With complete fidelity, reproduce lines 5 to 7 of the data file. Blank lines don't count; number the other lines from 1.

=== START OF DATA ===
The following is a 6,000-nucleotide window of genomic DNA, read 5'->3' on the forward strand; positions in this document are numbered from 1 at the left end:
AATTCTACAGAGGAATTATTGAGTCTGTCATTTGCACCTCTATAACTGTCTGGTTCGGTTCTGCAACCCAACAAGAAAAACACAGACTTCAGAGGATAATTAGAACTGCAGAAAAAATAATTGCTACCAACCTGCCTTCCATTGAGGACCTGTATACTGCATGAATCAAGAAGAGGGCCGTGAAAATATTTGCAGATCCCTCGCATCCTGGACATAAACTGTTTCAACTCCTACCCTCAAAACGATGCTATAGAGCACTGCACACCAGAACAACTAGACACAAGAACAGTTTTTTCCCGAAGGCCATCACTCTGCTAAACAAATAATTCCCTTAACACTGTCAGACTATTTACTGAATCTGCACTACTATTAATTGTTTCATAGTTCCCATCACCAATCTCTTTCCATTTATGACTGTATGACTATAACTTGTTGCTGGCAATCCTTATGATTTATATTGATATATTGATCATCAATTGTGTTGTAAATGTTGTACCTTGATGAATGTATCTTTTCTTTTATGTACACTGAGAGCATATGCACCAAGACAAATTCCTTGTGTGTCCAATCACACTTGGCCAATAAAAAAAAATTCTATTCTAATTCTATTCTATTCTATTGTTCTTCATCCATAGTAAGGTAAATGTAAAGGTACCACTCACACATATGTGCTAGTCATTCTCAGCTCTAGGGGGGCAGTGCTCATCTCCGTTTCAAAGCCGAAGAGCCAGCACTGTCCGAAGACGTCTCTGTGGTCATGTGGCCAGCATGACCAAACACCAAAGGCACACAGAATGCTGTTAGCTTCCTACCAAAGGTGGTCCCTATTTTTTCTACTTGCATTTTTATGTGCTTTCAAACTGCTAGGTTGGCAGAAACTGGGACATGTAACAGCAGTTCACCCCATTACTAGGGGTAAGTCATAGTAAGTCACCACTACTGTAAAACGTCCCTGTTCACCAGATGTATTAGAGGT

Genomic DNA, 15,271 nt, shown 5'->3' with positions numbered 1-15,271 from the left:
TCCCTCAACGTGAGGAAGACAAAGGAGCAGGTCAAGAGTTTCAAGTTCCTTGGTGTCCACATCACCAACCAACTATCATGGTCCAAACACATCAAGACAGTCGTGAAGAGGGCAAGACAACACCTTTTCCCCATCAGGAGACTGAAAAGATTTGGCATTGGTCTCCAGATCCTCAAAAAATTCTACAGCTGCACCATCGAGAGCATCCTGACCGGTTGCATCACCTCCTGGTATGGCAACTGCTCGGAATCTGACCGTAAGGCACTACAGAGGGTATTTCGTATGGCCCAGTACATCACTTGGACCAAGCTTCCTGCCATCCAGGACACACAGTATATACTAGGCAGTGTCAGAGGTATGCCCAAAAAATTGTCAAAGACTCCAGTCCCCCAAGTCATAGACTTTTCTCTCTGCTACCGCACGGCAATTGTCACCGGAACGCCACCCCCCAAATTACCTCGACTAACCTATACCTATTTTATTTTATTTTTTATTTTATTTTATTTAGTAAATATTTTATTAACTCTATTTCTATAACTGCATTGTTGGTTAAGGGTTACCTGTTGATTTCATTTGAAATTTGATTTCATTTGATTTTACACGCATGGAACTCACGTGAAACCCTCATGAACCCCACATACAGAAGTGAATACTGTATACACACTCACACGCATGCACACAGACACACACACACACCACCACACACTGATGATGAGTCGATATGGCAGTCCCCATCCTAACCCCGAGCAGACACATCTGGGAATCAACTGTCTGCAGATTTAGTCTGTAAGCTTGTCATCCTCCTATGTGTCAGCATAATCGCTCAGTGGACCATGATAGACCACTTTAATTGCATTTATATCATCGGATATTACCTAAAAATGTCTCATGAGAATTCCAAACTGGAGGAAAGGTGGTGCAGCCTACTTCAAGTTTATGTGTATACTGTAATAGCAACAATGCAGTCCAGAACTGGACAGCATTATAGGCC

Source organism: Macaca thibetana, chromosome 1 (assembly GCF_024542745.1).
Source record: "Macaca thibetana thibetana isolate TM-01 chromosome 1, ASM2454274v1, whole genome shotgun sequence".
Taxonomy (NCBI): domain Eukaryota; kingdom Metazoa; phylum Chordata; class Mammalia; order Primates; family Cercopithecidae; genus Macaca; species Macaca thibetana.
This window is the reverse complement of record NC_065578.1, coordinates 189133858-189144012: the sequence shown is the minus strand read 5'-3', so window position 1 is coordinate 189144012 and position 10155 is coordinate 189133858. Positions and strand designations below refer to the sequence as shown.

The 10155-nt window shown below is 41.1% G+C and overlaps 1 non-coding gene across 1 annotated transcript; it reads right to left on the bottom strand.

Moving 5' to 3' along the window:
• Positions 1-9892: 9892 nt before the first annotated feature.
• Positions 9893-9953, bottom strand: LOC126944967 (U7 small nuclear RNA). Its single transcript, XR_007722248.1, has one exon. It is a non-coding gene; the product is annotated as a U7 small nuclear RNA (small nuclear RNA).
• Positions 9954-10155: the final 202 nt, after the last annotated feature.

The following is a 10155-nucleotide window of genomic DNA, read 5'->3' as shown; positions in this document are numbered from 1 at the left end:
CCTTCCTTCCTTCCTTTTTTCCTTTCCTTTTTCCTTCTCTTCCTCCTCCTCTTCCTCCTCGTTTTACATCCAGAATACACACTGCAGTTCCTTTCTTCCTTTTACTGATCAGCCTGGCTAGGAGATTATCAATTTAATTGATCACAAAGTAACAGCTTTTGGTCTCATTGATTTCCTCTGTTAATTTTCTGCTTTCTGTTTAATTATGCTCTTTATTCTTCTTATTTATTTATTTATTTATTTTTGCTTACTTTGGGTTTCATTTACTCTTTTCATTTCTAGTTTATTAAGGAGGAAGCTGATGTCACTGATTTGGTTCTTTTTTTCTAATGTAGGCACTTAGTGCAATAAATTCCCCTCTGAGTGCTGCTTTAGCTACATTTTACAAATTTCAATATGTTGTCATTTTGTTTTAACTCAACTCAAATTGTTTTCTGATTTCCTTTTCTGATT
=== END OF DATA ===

Source organism: Macaca thibetana, chromosome 1 (assembly GCF_024542745.1).
Source record: "Macaca thibetana thibetana isolate TM-01 chromosome 1, ASM2454274v1, whole genome shotgun sequence".
Taxonomy (NCBI): domain Eukaryota; kingdom Metazoa; phylum Chordata; class Mammalia; order Primates; family Cercopithecidae; genus Macaca; species Macaca thibetana.